The pruning of dendritic spines, and the glutamate synapses they receive, on prefrontal cortex (PFC) layer 3 pyramidal neurons (L3PNs) during adolescence is thought to play a key role in the progression of cognitive dysfunction and the onset of psychosis in schizophrenia. This idea is based, in part, on findings that the densities of L3PN spines and layer 3 axospinous synapses in the primate (but not rodent) PFC decline by ~40% between late childhood and early adulthood, coinciding with the maturation of PFC-mediated cognitive abilities that are impaired in schizophrenia. In monkeys, L3PNs comprise distinct subtypes defined by the cortical projection target of their principal axon. However, prior studies of synaptic pruning in primate PFC did not differentiate between L3PN subtypes, which likely differ in developmental trajectories of synaptic maturation. For example, L3PNs projecting to the ipsilateral parietal cortex (pL3PNs) contribute to the PFC- parietal network mediating cognitive functions that improve substantially across adolescence, when PFC- parietal functional connectivity is enhanced. Thus, synaptic pruning in pL3PNs during adolescence could be critical for the maturation of the PFC-parietal network. In contrast, callosal projection PFC L3PNs (cL3PNs) form the inter-hemispheric network that is refined early and achieves mature features before adolescence. Thus the goal of the proposed studies is to determine the cell type-specificity, functional consequences and molecular correlates of synaptic pruning in the primate PFC during adolescence. In each study, pL3PNs and cL3PNs in monkey PFC are retrogradely-labeled with fluorescent microspheres in vivo, and subjected to in vitro electrophysiology, biocytin filling and confocal imaging or captured by laser microdissection for RNAseq analysis. Using this innovative approach, the following four hypotheses (H) will be tested: H1) Spines on pL3PNs receiving cortical inputs are preferentially pruned during adolescence. In contrast, spines on cL3PNs are not pruned during adolescence. H2) Pruning during adolescence is associated with increases in spine volume and excitatory synaptic current amplitude selectively on pL3PNs. H3) Strengthening of cortical synaptic inputs during adolescence enhances behaviorally-relevant activity of pL3PNs. H4) The transcriptional profiles of pL3PNs and cL3PNs follow distinct developmental trajectories that reflect differences in spine pruning and result in cell type-specific gene expression patterns in the adult PFC that can be used to identify L3PN subtypes in human PFC. Given recent evidence that the genetic liability for schizophrenia alters pruning, the proposed studies will provide critical information to guide the conduct and interpretation of separately-funded studies examining the cell type-specificity and developmental origin of spine deficits in schizophrenia.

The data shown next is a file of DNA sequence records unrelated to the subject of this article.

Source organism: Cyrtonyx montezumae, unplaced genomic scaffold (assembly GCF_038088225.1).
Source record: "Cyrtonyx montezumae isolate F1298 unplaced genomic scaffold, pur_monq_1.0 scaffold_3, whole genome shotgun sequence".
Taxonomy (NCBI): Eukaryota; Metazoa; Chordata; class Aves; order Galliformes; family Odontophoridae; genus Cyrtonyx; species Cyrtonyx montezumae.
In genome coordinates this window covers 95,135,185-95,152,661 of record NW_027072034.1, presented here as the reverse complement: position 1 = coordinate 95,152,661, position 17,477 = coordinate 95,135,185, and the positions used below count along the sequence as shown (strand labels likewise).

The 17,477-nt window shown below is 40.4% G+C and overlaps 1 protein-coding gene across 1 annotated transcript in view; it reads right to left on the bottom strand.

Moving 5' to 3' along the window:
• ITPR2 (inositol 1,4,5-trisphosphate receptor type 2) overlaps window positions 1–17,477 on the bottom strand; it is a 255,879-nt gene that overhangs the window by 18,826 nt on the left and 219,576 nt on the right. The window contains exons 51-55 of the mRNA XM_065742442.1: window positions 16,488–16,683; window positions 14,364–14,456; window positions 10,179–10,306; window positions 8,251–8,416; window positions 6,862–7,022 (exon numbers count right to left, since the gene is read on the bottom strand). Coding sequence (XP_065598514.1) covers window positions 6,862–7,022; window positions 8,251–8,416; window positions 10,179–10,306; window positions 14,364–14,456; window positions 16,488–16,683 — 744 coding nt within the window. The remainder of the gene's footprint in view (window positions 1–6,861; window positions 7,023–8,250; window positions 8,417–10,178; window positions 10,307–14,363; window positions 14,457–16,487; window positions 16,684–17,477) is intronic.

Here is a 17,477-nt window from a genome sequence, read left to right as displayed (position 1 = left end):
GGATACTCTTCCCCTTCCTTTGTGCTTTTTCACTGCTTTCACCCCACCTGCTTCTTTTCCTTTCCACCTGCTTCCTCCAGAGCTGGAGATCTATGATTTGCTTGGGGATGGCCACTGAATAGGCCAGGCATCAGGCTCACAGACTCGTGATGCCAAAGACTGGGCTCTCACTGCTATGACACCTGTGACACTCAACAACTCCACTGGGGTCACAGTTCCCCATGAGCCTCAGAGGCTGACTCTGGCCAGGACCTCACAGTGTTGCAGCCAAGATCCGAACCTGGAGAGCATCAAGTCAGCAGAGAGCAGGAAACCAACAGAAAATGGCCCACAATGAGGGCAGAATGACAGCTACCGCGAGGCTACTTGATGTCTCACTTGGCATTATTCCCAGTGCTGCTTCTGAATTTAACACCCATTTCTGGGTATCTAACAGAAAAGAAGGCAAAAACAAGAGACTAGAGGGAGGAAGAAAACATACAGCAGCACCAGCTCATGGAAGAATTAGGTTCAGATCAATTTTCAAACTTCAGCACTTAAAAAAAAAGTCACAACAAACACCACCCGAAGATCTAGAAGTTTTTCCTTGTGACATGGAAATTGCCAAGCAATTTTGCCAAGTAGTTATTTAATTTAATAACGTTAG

In individuals diagnosed with schizophrenia, cognitive deficits tend to worsen and psychotic symptoms tend to first appear during adolescence. The timing of these clinical features is thought to be related to the pruning of excitatory synapses on layer 3 pyramidal neurons in the prefrontal cortex. The proposed studies will determine which pyramidal neurons are normally pruned during adolescence and the functional impact and molecular determinants of pruning in the primate PFC.
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